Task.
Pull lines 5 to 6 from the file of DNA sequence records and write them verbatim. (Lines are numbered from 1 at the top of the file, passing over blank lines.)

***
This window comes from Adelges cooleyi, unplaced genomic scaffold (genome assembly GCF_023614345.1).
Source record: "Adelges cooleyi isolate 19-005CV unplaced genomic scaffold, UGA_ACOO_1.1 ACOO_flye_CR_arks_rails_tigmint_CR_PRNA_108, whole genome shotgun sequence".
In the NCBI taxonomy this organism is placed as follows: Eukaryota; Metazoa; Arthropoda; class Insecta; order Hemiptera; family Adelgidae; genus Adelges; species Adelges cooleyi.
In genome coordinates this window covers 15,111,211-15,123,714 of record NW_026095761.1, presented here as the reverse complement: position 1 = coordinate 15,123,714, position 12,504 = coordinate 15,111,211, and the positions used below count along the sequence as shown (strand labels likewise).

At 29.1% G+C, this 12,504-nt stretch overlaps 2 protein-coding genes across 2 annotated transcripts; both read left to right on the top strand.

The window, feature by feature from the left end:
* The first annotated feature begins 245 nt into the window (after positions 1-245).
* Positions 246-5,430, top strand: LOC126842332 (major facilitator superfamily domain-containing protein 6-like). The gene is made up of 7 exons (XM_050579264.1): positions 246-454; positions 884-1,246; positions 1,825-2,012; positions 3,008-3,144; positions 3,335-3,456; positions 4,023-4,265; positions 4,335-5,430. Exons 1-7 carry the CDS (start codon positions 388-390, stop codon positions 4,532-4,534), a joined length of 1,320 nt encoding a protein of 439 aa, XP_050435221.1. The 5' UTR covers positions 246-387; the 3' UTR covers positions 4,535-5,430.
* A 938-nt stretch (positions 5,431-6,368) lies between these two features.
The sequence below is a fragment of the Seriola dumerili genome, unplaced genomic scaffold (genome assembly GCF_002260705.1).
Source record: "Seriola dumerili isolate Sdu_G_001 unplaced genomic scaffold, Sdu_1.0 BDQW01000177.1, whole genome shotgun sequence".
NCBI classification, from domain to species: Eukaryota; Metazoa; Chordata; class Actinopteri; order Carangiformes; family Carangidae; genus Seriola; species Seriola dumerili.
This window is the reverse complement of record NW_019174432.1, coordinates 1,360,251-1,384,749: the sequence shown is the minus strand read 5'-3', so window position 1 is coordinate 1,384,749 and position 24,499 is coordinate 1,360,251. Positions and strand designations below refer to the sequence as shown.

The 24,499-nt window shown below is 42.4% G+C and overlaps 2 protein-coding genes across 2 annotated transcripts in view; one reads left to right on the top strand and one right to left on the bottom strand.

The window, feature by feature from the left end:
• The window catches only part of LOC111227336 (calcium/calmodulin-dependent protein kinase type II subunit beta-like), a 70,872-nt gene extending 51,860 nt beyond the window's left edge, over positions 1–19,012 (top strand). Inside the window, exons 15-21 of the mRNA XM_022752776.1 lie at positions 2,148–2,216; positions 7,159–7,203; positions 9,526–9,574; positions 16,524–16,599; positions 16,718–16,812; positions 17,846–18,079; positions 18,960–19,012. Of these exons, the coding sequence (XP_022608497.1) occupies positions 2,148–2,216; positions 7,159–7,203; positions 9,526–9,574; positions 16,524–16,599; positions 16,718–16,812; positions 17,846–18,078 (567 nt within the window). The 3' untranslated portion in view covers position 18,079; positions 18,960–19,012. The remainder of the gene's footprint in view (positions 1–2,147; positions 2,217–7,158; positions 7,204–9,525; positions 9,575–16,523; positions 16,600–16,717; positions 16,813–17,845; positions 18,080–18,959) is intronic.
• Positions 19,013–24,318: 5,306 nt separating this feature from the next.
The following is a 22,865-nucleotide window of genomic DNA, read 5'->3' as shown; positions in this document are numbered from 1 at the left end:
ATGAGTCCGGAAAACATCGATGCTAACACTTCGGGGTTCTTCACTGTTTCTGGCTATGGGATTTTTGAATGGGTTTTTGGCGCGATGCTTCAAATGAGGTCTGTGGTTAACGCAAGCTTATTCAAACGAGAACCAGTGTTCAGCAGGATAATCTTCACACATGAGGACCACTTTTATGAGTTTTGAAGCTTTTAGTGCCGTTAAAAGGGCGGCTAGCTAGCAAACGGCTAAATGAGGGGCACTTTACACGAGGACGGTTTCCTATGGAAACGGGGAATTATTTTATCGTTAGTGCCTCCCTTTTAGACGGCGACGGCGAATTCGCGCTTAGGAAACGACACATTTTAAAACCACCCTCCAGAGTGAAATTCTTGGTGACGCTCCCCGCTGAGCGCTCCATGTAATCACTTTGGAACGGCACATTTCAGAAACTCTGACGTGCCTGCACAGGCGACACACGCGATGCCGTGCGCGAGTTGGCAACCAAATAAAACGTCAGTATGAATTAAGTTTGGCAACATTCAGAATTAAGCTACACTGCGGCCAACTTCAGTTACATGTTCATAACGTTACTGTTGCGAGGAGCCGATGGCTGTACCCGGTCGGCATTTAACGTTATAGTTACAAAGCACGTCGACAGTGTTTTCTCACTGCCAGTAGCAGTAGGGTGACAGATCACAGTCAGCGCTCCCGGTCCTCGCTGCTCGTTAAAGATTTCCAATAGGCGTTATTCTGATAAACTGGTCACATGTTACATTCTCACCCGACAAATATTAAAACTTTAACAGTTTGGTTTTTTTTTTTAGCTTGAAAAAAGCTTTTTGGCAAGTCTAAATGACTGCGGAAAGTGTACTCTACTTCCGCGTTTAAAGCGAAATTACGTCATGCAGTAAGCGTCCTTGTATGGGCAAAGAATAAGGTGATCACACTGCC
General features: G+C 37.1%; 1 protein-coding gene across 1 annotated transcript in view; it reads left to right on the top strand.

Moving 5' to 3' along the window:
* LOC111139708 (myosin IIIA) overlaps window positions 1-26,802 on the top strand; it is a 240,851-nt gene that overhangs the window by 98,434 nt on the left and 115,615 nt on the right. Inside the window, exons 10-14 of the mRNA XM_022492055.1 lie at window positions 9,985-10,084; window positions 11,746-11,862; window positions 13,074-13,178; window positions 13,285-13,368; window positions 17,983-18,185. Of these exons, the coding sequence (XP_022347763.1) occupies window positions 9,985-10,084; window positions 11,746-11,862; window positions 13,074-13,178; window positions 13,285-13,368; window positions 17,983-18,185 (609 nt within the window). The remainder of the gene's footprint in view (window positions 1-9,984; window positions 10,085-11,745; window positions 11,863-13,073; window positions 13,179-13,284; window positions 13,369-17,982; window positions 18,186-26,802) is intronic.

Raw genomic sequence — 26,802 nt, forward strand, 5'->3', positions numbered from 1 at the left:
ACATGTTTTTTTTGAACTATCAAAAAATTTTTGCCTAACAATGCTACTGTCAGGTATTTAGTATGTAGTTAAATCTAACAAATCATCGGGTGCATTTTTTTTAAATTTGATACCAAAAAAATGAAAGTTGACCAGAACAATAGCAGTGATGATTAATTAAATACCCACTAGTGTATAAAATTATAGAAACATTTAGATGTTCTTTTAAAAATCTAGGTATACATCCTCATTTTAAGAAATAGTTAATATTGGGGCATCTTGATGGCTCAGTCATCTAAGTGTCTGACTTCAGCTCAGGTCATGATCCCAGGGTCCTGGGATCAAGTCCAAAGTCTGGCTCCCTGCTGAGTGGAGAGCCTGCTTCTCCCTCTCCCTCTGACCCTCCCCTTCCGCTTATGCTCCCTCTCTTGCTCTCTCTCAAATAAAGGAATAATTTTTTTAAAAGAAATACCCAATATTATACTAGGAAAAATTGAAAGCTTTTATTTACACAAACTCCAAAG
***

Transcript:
At 29.1% G+C, this 12,504-nt stretch overlaps 2 protein-coding genes across 2 annotated transcripts; both read left to right on the top strand.

The window, feature by feature from the left end: